The future arrived last Friday. It came in the form of a Chinese athlete like none ever seen before: Doffing a T-shirt that gave equal play to the flag of his Communist country and the Nike swoosh, powered by fast-twitch muscles that most Chinese thought they could never develop, leading from the start an Olympic final that no Chinese man had ever competed in, Liu Xiang didn't just win the 110-meter hurdles in Athens. He crushed all rivals in a world-record-tying 12.91 seconds. Hurdlers from traditional Olympic powers U.S. and Cuba came next, a full three steps behind. Liu wrapped himself in the Chinese flag, and suddenly the world was looking at 2008. "The biggest medal for us, no question," said one of the dozens of Chinese journalists cheering Liu. "Welcome to Beijing!" ¬∂ Forgive the man for getting ahead of himself. Chinese reporters, officials and coaches were as shocked as anyone else by the 21-year-old Liu's triumph, not least because it came four years early.
Since July 2001, when Beijing won the right to host the 2008 Games, the Chinese sports machine has been geared toward peaking on its home turf, matching the city's already feverish construction program with athletic success. China took a young team to Athens, expecting tough losses but valuable seasoning, and instead showed that it's already the U.S.'s prime rival for Olympic supremacy. Consider this just the beginning of China's great leap forward: The U.S. easily won the overall medal count in Athens, with 103, but the race for gold stayed neck and neck until the competition's end on Sunday, when the U.S. finished with 35 gold medals to China's 32.
"That's very surprising for me," said Houston Rockets center Yao Ming, who played for the Chinese basketball team, which finished eighth in Athens. "Eight years ago in the Atlanta Olympics we had 16 gold medals, but now 20 is nothing. It's like in China we say, 'The beans out of the bottle.' We're getting better."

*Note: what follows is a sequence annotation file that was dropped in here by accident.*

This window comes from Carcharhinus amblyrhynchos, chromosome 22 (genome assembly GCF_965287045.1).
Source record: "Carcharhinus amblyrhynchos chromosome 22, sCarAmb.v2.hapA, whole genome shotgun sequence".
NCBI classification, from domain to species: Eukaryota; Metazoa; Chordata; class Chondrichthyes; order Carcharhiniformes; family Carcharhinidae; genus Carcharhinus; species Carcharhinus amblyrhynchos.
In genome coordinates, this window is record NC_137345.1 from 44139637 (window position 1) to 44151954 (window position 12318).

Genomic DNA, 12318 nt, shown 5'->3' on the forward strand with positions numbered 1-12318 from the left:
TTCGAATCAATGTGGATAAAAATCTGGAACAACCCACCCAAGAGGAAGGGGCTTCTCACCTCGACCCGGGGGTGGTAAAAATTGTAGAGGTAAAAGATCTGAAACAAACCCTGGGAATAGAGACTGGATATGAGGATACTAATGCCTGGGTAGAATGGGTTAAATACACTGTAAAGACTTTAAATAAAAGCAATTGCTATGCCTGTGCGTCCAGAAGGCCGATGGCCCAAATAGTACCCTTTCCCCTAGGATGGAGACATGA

Russia was runner-up to the U.S., with 92 overall medals to China's 63, but only 27 were gold. No one's counting out the bear just yet, but Chinese officials are stalking bigger game. "In the next four years we have a lot to do," said Gu Yaoming, general secretary of the Chinese Olympic Committee (COC). "To have a successful Olympic Games, first we have to have good facilities and management, and second our athletes should win more medals, more gold medals. It's very hard to pass the United States. I don't say in the year 2008 we can pass the United States. But we will try."
No one should doubt it. The number of Chinese gold medals in Athens wasn't nearly as significant as some of the events in which they were won. Aside from Liu's sprint medal, the Chinese also won the women's doubles in tennis, the women's 100-meter breaststroke and the 500-meter race in two-man canoeing. "A breakthrough," said one of the canoeists, Guanliang Meng, "since we had not participated in this event before." China had developed women distance runners before, but here was another surprise: Just as Liu's victory was sinking in, Huina Xing coasted to win the women's 10,000 meters. "Two miracles," Gu said.